- The dynamic and increased batch size were tested, but this does not particularly affect the speed and convergence rate (or worsens);
Contrary to the trend of making more and more gigantic networks, we are miniaturizing our algorithms and are trying to make our networks more and more efficient. Therefore, it is more interesting to increase the worker count, not the networks size or batch size.
And here we come across the first pitfall (https://t.me/snakers4/2590) — Distributed Data Parallel from PyTorch (DDP, the optimal way of scaling networks to "many" video cards) out of the box is essentially configured only for 1 process on 1 card. That is, 1 process can use 1+ card. 2 processes cannot use 1 card, even if there is more than enough IO / compute / RAM. In older driver versions, there is no explicit limitation, and on 1080 Ti 2 processes per 1 card could be launched (but the speed increase is only 5-10% instead of 40-50%). With the new cards, an exception has already been cut in there.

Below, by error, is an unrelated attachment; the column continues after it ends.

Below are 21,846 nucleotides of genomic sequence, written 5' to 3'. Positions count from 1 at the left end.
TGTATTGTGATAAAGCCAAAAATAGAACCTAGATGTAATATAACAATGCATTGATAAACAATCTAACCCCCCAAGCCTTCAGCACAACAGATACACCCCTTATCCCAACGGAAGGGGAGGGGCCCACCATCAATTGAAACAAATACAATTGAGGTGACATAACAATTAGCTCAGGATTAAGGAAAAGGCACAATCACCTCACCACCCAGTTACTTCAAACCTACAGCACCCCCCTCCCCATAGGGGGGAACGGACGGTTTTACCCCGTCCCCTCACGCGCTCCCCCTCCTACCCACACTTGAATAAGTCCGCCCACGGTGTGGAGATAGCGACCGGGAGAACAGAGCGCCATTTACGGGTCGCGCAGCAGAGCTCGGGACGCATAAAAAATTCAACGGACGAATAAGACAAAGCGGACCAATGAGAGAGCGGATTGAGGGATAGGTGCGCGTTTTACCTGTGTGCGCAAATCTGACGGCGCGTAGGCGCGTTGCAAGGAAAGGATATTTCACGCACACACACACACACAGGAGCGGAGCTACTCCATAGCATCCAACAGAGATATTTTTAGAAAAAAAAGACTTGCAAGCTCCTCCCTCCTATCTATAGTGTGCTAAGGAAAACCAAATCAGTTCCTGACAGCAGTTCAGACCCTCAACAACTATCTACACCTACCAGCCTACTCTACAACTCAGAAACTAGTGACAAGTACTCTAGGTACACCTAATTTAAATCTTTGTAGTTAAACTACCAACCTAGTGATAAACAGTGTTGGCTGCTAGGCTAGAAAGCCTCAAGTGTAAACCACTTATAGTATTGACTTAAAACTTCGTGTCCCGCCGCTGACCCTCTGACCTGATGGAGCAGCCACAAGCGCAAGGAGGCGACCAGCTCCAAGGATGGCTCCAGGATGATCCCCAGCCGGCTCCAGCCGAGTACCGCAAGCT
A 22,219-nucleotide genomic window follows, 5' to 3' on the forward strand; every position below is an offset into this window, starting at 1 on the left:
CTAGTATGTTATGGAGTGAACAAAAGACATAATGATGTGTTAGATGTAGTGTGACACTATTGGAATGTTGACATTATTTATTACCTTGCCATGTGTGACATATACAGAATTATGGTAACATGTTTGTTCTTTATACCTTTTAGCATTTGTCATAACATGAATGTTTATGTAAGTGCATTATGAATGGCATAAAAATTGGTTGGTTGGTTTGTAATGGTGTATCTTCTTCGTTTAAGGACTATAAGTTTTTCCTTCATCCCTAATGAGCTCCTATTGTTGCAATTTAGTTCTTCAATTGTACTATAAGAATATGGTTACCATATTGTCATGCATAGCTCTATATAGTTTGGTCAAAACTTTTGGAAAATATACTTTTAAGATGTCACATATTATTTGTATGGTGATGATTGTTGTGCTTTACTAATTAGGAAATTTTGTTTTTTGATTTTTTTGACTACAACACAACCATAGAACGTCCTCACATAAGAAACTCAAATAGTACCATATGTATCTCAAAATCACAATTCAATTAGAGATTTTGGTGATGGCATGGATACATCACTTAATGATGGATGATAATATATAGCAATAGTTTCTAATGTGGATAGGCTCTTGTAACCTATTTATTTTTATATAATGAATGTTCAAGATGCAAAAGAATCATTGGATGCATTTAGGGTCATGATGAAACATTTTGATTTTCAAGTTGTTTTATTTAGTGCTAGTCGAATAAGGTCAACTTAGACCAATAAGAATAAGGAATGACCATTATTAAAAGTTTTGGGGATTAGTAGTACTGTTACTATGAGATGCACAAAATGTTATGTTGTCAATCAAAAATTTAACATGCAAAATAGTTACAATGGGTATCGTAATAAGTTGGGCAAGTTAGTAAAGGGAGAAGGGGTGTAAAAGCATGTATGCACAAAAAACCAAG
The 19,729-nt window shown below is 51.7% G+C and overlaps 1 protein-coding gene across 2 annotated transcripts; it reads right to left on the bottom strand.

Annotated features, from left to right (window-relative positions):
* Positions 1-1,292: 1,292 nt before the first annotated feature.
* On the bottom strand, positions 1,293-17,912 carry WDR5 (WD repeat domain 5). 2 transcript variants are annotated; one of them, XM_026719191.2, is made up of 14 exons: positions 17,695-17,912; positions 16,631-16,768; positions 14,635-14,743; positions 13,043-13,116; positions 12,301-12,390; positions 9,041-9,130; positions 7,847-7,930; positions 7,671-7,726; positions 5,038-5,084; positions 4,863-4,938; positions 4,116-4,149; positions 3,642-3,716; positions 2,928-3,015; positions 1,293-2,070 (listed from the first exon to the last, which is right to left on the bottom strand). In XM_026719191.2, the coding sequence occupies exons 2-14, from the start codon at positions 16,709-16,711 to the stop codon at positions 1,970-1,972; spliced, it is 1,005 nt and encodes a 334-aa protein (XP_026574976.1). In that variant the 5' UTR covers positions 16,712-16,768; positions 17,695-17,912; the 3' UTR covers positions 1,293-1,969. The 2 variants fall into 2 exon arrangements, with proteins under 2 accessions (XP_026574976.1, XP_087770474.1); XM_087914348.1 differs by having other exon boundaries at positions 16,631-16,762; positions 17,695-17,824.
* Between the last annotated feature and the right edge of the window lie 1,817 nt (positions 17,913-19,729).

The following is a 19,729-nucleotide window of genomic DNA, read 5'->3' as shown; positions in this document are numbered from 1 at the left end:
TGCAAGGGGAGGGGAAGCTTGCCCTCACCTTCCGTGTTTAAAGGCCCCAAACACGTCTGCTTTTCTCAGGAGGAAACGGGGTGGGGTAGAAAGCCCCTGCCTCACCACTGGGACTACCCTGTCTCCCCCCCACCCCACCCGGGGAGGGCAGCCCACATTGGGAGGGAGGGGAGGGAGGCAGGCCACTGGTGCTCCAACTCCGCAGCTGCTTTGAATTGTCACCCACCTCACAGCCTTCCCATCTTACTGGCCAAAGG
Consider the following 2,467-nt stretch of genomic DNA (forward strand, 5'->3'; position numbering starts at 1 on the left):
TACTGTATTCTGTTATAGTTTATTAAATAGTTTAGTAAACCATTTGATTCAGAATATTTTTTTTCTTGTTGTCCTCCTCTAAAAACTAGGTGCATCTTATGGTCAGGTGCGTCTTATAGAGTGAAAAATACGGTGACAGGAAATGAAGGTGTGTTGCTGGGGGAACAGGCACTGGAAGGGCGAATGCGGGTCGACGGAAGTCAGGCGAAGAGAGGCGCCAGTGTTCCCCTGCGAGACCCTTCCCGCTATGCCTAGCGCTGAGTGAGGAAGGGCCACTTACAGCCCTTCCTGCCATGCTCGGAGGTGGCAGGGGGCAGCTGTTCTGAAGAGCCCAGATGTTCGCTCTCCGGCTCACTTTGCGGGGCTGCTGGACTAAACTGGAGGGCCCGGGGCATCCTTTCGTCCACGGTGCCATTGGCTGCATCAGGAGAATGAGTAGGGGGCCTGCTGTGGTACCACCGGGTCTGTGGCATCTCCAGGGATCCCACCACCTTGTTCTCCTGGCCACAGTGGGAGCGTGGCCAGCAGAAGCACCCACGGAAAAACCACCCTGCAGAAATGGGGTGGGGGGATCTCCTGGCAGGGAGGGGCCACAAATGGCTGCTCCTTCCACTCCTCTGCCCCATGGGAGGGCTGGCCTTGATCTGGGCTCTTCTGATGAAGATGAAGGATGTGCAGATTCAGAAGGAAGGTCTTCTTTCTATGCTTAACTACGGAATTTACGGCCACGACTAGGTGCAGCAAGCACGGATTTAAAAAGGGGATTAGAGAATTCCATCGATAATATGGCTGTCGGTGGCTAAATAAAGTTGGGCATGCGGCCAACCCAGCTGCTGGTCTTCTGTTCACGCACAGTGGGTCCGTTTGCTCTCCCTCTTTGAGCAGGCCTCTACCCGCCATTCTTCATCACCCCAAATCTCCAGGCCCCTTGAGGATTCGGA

RuntimeError: NCCL error in: /opt/conda/conda-bld/pytorch_1603729096996/work/torch/lib/c10d/ProcessGroupNCCL.cpp:784, invalid usage, NCCL version 2.7.8
But not everything is so sad and bad. Maybe because of some low-level magic in the drivers, maybe because of TF32 (I hope experts will prompt here), maybe because of the developments in MPS 3090s behave a little differently in our benchmark:
- Ceteris paribus they use more memory than Titan X and 1080 Ti (~16 GB instead of 7-8 GB);
- The speed is about 3 times higher than with the Titan X (Maxwell);
- [We still need to accurately measure the speed on 1080 Ti];
- Utilization of cards at a high level — over 90%;
When we try to run 2 DDP workers on 1 card, we just get an error, when we try to train 2 networks "at the same time" we get a proportional slowdown, when the batch increases, the speed gain is insignificant. The timings for 2 * 3090 are like this: